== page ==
Explorer, out on July 6th, both builds on the success of Paradise and serves as a travelogue of sorts — a reflection on the two years of nearly nonstop touring that followed their first record's success.
Having proved themselves on an international stage, Con Brio breaks new ground on Explorer, expanding beyond raw energy and retro sounds toward a more contemporary, layered production style, all delivered with road-tested confidence. On "I Wanna" — a lusty, mischievous ode to the art of catching a stranger's eye across a crowded club — McCarter pours his voice, richer than ever, over a thick, irresistibly danceable rhythm from Jonathan Kirchner (bass) and Andrew Laubacher (drums).
"Body Language" slows that theme to a simmer, with a nimble, lyrical horn line from Marcus Stephens (saxophone) and Brendan Liu (trumpet) front and center. Songs like "United State of Mind" and "Royal Rage," meanwhile, reflect on America's current moment, urging strength and perspective in the face of cynicism and apathy. Over a cheerful guitar lick from Andrews, the former track sings the praises of travel, the ways it can make the world feel bigger and smaller all at once — and how sometimes you have to leave home to see it with fresh eyes. "Rage" is a rally cry, a call to resistance, with Laubacher's kick drum leading the march: "Feeling the world pulling apart, where is the we in who we are?" asks McCarter. "When will it end, where do we start?"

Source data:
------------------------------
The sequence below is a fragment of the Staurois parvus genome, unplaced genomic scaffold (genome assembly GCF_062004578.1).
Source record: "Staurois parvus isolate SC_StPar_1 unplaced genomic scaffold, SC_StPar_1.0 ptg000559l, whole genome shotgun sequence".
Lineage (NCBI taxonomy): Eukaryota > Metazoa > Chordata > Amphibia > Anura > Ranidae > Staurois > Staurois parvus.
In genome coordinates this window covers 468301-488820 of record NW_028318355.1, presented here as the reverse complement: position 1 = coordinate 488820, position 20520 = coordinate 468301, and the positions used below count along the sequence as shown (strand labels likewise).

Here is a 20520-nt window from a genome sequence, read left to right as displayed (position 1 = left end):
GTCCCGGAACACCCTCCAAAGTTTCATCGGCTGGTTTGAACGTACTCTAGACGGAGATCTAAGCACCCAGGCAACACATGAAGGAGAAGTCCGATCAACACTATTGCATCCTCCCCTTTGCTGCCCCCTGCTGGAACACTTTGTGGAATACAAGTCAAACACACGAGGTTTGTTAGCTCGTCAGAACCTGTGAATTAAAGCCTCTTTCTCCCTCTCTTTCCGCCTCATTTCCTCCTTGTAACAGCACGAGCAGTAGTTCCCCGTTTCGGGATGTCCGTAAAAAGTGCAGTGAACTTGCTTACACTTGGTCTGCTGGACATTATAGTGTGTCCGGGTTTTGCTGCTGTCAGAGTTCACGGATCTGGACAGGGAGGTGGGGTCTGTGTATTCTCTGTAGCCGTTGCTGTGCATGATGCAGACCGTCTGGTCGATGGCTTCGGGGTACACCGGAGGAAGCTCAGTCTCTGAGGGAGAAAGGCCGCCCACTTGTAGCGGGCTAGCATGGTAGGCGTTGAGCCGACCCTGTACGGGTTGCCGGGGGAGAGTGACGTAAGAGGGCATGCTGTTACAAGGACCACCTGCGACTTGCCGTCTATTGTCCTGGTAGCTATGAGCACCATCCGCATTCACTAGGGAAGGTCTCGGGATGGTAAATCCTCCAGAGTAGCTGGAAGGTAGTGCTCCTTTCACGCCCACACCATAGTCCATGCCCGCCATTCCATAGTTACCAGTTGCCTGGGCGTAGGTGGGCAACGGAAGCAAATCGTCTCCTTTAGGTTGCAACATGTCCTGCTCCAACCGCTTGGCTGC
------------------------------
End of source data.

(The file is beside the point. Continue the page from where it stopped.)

Then there's Con Brio's tendency to upend expectations: they've never been afraid of a little genre-bending. "Heart Shaped Box" began as a fun cover the band arranged on a whim on a rare day off on tour; within weeks it became one of the most exciting moments in the band's live show. On the record, it's a playful yet potent tribute, served surprisingly well by horns and a smart, slinky synth line from Patrick Glynn.
Ultimately, Explorer is a leap for Con Brio in more ways than one. It's a big record, with plenty of joy, a few growing pains, and more questions than answers. What does it mean to be an American band traveling the world in the year 2018 with a message of hope and tolerance? The record sounds, unsurprisingly, like a band on the verge. Wherever Explorer takes them, they go with open eyes. They're ready to huddle up, take the stage, and get to work — where they've found that, night after night, the things that divide us don't stand a chance on the dance floor.
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